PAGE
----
But Paint the Street? If the goals were the community-wide painting experience and the press exposure, then I wish this had been a temporary artwork, made with chalk or something comparable. The documentation is already out there, and that’s what will be referenced in the ArtsWave’s next annual campaign. Ostensibly, the documentation is the only way in which a lot of people outside Cincinnati are seeing the painting. What’s gained by leaving the community with this?

Paint the Street by ArtsWave

19 thoughts on “Paint the Street by ArtsWave

  1. I agree with a lot of what you are saying. I wonder how they intended this to age?
    & speaking of communication – why the heck did they change their name from The Fine Arts Fund to ArtsWave ?

  2. I think it was a great project and great way to get folks involved in art and the community. However, the fading started at 12th and vine just a couple of days later– which really made me sad. I’m surprised more research wasn’t done into paint that would stand up to traffic. The immediate fading takes something away from the project.

  3. I agree that the lifespan of the project is questionable. One news report said they expected the paint to last a year, which is obviously quite suspect at the current rate of degradation. I don’t think the rain the following day helped at all.

    As a community project, and as a way to bring people in OTR together I think it was a great success. Could the medium, message and execution have been better? Certainly, but for a first try at such a big project I think they did the best they could and when you are trying to involve people of all ages there are some real limitations in what you can and cannot do.

    OTR is really overflowing with art these days, whether it’s the murals, the various sculptures and community art in the parks/gardens or even just random acts of art throughout the streets. I think ArtsWave was trying to do something a bit different and they succeeded and also got a lot of good press doing it. I hope they take that success and build upon it, and also learn from the various things that aren’t quite successful with this project and come back next year with something even better.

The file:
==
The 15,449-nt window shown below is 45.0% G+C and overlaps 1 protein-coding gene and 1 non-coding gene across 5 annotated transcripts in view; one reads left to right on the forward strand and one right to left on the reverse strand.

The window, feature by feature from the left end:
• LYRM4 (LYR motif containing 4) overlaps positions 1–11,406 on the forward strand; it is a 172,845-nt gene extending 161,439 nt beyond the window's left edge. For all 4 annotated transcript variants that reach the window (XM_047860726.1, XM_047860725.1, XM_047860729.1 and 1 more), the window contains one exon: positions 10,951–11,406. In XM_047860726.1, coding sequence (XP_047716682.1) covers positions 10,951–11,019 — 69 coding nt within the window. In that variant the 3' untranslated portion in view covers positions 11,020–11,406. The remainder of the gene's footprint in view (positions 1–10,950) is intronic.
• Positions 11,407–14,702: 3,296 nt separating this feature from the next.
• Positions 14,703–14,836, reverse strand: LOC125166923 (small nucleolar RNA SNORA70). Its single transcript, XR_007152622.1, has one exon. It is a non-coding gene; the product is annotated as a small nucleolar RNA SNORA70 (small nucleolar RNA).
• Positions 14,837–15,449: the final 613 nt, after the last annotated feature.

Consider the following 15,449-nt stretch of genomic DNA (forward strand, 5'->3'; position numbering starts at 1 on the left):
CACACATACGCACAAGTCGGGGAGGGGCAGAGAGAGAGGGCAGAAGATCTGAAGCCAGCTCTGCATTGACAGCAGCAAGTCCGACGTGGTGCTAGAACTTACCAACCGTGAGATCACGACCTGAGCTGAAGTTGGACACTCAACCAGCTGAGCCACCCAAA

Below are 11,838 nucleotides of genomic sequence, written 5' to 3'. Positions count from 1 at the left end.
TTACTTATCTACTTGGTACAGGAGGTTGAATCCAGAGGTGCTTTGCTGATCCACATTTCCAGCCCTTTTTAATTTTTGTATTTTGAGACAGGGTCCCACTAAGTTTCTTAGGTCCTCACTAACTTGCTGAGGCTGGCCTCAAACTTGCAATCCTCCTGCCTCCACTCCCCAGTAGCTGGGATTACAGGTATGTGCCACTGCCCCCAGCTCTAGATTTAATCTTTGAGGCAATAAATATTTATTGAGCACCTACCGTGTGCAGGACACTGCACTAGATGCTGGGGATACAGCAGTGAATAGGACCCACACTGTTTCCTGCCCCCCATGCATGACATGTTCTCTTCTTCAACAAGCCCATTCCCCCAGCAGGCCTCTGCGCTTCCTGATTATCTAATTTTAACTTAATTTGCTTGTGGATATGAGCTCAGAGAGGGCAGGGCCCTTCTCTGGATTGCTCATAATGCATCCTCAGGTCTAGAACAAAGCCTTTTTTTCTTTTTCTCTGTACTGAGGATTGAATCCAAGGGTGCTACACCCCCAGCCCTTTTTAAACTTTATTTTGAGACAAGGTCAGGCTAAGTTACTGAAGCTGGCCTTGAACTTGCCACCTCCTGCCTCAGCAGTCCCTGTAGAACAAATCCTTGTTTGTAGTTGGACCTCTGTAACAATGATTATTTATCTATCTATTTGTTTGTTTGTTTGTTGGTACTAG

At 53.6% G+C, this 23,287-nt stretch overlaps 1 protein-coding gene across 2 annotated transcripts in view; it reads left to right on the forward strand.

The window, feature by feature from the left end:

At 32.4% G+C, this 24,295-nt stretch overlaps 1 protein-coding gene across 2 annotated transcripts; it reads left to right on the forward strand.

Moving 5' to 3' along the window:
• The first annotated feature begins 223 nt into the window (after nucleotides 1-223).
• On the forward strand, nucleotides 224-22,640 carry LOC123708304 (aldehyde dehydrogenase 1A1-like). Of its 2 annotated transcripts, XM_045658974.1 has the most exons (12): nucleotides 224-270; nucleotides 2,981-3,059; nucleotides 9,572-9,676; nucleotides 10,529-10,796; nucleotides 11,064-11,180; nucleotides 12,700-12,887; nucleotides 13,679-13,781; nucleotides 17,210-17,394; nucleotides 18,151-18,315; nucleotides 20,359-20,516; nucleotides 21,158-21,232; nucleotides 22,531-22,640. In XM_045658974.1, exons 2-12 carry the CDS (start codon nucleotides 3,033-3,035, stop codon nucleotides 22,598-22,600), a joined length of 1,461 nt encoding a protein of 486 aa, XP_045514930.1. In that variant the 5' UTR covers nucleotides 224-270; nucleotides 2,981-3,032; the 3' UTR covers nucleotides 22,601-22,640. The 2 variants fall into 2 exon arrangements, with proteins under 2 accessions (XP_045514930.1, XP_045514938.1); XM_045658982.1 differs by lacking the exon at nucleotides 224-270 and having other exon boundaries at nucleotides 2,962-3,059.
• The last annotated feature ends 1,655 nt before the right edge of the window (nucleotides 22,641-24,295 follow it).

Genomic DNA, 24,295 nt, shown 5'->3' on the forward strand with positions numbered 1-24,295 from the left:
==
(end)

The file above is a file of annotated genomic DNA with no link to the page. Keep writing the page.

4. Quimbob, name and mission changes are just part of the organizational lifecycle. It’s a healthy thing to revisit every once in a while. This particular name, though, really doesn’t explain the organization’s mission [the “wave” metaphor is a conceptual reference, but I don’t think that’s really obvious]. The fact that ArtsWave and ArtWorks are housed in the same building seems like a recipe for confusion.

    Dan, this wasn’t the first of such events — last year’s Splash Dance followed the same model of a large-scale group event followed by media attention. It didn’t leave any detritus afterward, though.

    I actually think that the forms of the painting could have been simpler and more visually concise, which would have had the two-fold benefit of a more executable design and something that could be understood from a common vantage point, not just bird’s eye view.

  5. As someone who actually participated in “Paint the Street”, as opposed to critiqued it afterward, I would say it was a HUGE success. It brought together diverse members of the community in the spirit of art and contribution to the city. The spirit of the people contributing to the effort was soaring, much as the balloons depicted in parts of the mural. People worked side by side with former strangers from completely different walks of life, different ages, different socioeconomic groups and participated in something positive for the community. We knew that the artwork would be ephemeral, but i have to agree I am disappointed at how fast it is fading. However, much like the flash dance events FAF has sponsored, is the value of “Paint the Street” in the combined experience or in its durability. I think the former. I personally thank ArtWave for sponsoring this event and I look forward to participating in future similar events that use Art to draw the community together.

  6. I participated in Paint the Street and had a blast doing it and as you said the community aspect of it was incredible. That said, I was disappointed to see that the next day paint was already lifting.
    I think you bring up many valid points, and one I’d like to add that I think you touched on is it may have brought way more value to the participants than the people who populate 12th St on a daily basis.
    It was a learning process and I hope ArtsWave can build on it and grow.